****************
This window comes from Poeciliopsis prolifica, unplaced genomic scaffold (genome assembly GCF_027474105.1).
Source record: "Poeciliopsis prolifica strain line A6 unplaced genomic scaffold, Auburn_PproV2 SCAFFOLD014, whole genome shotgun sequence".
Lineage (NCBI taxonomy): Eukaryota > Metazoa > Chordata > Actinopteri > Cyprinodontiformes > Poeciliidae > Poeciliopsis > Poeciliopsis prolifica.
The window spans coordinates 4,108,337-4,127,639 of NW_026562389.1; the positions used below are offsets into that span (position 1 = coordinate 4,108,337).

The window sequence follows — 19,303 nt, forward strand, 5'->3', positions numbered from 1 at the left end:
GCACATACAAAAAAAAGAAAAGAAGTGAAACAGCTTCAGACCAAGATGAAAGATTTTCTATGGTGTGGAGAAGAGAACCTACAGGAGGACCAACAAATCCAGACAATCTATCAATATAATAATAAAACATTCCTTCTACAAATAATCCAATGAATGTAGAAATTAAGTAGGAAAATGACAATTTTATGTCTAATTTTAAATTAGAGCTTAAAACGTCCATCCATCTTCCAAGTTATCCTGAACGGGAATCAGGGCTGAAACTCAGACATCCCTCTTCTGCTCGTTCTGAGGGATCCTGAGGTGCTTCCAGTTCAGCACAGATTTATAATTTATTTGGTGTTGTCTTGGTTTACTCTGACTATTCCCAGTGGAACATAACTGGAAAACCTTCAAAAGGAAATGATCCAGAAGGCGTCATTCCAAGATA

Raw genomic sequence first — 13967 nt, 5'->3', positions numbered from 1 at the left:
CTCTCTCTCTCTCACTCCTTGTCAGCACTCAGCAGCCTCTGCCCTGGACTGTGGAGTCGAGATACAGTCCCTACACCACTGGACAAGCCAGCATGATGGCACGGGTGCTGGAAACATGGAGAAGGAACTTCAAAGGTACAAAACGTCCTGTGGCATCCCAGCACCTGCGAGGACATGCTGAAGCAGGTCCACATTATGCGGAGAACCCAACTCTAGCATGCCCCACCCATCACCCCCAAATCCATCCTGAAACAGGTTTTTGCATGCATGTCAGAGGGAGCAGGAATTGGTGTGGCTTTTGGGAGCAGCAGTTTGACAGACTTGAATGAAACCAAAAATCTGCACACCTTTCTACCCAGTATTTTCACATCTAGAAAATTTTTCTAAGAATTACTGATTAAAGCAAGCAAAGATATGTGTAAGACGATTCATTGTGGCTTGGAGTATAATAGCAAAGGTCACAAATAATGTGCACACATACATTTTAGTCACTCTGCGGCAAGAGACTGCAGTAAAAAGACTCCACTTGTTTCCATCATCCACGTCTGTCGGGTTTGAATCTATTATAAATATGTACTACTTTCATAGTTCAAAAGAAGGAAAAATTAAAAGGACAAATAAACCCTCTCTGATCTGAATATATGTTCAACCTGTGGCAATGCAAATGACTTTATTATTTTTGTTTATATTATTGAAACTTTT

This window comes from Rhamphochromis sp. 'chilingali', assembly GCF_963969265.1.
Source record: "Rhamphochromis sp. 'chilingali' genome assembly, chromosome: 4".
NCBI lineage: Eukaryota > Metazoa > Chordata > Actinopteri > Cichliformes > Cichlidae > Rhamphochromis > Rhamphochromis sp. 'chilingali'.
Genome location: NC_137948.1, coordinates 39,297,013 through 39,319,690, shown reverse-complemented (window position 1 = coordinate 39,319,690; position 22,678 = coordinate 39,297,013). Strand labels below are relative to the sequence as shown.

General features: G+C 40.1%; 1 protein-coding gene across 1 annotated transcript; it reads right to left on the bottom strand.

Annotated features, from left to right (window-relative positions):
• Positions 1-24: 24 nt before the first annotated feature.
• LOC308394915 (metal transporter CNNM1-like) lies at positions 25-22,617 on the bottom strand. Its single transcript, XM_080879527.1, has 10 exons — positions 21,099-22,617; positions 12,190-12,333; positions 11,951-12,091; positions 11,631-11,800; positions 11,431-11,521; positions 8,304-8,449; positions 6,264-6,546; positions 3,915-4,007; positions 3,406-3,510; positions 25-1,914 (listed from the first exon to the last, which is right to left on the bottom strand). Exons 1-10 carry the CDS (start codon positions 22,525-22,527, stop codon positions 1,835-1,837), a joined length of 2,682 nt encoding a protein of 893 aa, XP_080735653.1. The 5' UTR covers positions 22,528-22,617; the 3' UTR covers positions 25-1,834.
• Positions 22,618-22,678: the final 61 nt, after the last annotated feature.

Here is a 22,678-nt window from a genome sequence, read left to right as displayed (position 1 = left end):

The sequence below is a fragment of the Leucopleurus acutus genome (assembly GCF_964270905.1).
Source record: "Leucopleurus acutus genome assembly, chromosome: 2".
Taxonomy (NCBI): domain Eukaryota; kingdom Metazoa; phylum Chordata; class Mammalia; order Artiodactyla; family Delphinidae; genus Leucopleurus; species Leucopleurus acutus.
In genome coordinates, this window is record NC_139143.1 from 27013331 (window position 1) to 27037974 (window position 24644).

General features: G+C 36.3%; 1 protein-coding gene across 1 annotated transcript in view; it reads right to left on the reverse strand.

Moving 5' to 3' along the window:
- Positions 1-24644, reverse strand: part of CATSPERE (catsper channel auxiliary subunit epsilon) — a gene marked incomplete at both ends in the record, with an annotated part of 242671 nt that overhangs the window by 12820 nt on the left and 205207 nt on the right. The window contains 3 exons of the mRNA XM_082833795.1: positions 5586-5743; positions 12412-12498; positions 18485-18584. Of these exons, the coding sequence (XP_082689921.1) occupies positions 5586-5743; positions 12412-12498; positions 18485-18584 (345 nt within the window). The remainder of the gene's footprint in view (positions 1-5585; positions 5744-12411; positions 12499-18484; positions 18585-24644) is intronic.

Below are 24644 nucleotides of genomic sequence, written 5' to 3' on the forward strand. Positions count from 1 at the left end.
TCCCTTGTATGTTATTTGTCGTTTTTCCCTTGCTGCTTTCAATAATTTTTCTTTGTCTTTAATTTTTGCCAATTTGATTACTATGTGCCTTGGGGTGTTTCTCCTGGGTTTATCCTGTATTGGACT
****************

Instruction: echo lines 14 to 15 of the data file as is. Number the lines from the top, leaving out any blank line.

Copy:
Annotated features, from left to right (window-relative positions):
• Positions 1-24: 24 nt before the first annotated feature.